As Campaign Management Shakes Up Again, Donald Trump Softens His Tone
SCOTT SIMON, HOST:
It's been a week of upheaval for Donald Trump's presidential campaign. Maybe we should make that another week of upheaval. There were campaign shake-ups, a different tone and, this weekend, the first round of general election television ads. NPR's Scott Detrow reports from Dimondale, Mich., where Trump held a rally last night.
SCOTT DETROW, BYLINE: The big question at the beginning of the week - the big question all summer, really - was whether Trump would ever broaden out and soften up his message, whether he'd ever try to appeal to anyone who wasn't the true believer core of voters that carried him to the Republican nomination.
As June has turned into July into August and as Trump has kept making incendiary comments and falling behind in the polls, a lot of Republicans were starting to give up hope. Longtime GOP strategist Mike Murphy talked to NPR's Morning Edition on Wednesday.
(SOUNDBITE OF ARCHIVED RECORDING)
MIKE MURPHY: Well, his problem is the only voters that have liked him are a little less than half the voters in the Republican primaries. But that's over now, and everybody understands that except Donald Trump. In the general election, he's alienating all those swing voters by the very style that helped him in the primaries. So I don't think he knows his act doesn't play anymore, and I don't think he knows how to change it.
DETROW: Trump insisted he was who he was, that he wasn't going to change, but then a campaign reshuffle. Trump brought in two new staffers to run his campaign, including Steve Bannon, the head of Breitbart News, a hard right-wing firebrand website known for throwing bombs at the political and media establishment. That had many, if not most, observers predicting Trump would go all in on the hard-line insurgent and nationalist tone that won him the Republican primaries. But a surprising thing happened in North Carolina when Trump gave his first speech after the shake-up.
Trump did something he's rarely, if ever, done publicly. He kind of apologized. He acknowledged he had not chosen the right words or said the wrong thing at several points over the course of the campaign.
(SOUNDBITE OF CAMPAIGN RALLY)
DONALD TRUMP: And I do regret it, particularly where it may have caused personal pain.
DETROW: And Trump made a point to reach out to African-Americans.
TRUMP: We are going to work with everybody in the African-American community in the inner cities, and what a big difference that is going to make. It's one of the things I most look forward to doing.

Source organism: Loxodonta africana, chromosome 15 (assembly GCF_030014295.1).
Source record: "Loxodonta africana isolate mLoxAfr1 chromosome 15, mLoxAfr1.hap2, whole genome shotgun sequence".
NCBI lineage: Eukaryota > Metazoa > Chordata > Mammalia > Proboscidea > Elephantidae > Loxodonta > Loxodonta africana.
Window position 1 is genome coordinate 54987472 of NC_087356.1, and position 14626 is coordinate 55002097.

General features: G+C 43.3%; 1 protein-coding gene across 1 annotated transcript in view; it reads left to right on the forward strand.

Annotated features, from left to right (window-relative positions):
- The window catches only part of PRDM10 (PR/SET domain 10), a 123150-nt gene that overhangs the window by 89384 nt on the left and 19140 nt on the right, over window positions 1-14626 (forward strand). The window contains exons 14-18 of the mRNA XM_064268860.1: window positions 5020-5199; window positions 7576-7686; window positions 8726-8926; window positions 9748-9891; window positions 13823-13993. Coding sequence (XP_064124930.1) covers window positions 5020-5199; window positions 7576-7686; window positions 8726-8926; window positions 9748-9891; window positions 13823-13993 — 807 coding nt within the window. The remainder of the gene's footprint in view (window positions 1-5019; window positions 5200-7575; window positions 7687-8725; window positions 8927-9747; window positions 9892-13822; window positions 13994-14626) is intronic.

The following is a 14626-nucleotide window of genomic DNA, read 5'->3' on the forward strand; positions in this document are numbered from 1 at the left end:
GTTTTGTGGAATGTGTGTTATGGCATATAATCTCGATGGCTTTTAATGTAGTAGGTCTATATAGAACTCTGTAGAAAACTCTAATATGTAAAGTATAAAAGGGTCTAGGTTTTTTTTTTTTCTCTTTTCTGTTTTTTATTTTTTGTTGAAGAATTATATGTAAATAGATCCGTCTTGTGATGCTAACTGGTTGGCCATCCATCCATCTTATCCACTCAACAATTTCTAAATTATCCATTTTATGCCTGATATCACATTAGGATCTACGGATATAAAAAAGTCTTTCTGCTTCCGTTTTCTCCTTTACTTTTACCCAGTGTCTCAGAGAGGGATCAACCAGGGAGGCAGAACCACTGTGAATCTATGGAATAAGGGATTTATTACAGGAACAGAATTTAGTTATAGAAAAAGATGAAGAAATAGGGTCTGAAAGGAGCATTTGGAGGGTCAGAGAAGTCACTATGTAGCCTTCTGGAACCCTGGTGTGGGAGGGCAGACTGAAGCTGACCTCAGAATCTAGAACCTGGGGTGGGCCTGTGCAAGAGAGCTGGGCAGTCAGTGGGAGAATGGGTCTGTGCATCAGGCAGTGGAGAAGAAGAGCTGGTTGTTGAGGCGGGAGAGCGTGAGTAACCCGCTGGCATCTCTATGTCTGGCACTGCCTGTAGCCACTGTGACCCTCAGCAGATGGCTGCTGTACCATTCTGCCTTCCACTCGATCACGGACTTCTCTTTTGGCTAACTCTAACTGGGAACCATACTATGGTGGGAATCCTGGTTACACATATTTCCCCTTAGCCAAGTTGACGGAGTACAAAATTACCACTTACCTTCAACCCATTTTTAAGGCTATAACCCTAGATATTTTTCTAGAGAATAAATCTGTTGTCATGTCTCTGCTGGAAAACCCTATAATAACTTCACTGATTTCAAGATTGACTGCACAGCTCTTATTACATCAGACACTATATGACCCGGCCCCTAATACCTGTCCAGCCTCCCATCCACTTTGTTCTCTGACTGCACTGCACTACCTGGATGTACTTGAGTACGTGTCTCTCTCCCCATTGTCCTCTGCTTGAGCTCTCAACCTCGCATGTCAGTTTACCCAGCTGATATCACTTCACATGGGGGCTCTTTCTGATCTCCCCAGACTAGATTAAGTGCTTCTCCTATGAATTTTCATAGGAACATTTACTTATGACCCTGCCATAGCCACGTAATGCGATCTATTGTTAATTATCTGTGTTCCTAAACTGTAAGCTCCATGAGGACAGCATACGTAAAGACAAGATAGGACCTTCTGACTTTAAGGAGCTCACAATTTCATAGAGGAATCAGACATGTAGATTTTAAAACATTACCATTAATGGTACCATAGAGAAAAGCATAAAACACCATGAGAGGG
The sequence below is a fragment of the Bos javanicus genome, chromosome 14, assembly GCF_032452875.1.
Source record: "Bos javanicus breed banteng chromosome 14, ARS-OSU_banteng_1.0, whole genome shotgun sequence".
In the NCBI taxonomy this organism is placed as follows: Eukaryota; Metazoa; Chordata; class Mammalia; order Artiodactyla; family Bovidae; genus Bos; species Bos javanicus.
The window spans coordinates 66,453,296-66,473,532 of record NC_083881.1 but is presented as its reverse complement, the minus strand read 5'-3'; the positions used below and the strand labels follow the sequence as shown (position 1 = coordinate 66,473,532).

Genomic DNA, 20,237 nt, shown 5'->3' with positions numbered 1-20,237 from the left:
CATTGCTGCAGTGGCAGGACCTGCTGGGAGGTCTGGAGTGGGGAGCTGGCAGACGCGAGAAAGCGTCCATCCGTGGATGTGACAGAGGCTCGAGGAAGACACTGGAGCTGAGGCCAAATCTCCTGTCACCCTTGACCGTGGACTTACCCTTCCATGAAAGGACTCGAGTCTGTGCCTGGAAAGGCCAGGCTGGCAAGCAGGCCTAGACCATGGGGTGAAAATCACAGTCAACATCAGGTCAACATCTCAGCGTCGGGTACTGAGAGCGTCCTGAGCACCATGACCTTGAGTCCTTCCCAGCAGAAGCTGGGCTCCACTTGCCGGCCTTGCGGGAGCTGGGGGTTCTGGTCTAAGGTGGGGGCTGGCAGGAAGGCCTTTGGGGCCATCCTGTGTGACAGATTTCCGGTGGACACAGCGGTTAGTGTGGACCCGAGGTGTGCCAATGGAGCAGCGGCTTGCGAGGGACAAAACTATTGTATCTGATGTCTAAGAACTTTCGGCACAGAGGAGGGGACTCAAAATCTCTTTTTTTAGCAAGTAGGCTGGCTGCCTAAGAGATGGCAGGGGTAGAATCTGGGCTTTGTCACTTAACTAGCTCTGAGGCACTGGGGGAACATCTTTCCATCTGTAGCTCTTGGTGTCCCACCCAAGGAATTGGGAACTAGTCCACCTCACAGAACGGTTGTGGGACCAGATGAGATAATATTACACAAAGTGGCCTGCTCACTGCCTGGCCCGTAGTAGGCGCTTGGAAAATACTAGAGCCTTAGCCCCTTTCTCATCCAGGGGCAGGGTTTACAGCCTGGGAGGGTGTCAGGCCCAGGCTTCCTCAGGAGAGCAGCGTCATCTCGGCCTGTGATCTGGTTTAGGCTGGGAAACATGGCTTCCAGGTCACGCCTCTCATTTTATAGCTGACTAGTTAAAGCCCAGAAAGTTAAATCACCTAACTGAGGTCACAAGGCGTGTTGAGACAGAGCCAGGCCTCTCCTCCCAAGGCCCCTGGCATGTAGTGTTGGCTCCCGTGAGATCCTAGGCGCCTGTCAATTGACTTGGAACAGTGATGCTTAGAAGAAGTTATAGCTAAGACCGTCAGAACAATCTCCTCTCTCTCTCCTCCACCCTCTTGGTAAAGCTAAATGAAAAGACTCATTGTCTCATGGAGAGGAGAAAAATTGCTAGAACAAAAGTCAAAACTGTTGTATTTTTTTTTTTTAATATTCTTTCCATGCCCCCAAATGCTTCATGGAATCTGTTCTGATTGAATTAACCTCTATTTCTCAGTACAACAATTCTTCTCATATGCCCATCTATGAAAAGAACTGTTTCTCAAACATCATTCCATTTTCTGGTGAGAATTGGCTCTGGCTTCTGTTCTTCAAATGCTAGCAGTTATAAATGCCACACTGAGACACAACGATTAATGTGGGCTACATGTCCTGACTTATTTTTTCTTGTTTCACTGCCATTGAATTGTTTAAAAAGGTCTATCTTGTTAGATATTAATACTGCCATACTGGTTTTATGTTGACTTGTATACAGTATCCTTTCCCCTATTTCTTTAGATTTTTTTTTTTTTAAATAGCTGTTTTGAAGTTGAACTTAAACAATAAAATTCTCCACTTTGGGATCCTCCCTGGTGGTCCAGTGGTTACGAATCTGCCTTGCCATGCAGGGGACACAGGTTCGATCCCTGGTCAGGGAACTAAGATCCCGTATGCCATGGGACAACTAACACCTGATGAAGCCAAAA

DETROW: The irony? The very next day Paul Manafort announced he was resigning from the campaign. Manafort is a longtime D.C. operative, and he was brought in earlier this year to try to make the anti-establishment insurgent just a bit more establishment. It never really worked, leading to moments like this when Manafort was questioned on "Fox News."
UNIDENTIFIED MAN: There are reports out there that your campaign is in turmoil, that you personally, as campaign chairman, have lost control of your candidate. Your response?
PAUL MANAFORT: Well, first of all, the candidate is in control of his campaign. That's number one. And I'm in control of doing the things that he wants me to do in the campaign.
DETROW: But here's the thing about that much-discussed softer tone. It wasn't really present in the hard-edge ads Trump released Friday.
(SOUNDBITE OF POLITICAL AD, "TWO AMERICAS: IMMIGRATION")
BRUCE MCGILL: In Hillary Clinton's America, the system stays rigged against Americans. Syrian refugees flood in. Illegal immigrants convicted of committing crimes get to stay.
DETROW: And by Friday night, Trump was back to his usual self. Wearing a Make America Great Again hat at a packed Michigan rally, Trump reached out to black voters again, but he did so in a much different tone.
(SOUNDBITE OF CAMPAIGN RALLY)
TRUMP: Why do you have to lose? You're living in poverty. Your schools are no good. You have no jobs. Fifty-eight percent of your youth is unemployed. What the hell do you have to lose?
(SOUNDBITE OF CHEERING)
DETROW: Trump predicted he could eventually earn 95 percent of the African-American vote. But right now, Trump's actually polling under 1 percent with black voters in some national and state polls. African-Americans are just one of the many demographic groups that have turned away from Trump over the last few months. That's a trend that Trump needs to turn around as quickly as possible if he has any hope of closing the gap with Hillary Clinton and having a shot at winning the White House. Scott Detrow, NPR News, Dimondale, Mich. Transcript provided by NPR, Copyright NPR.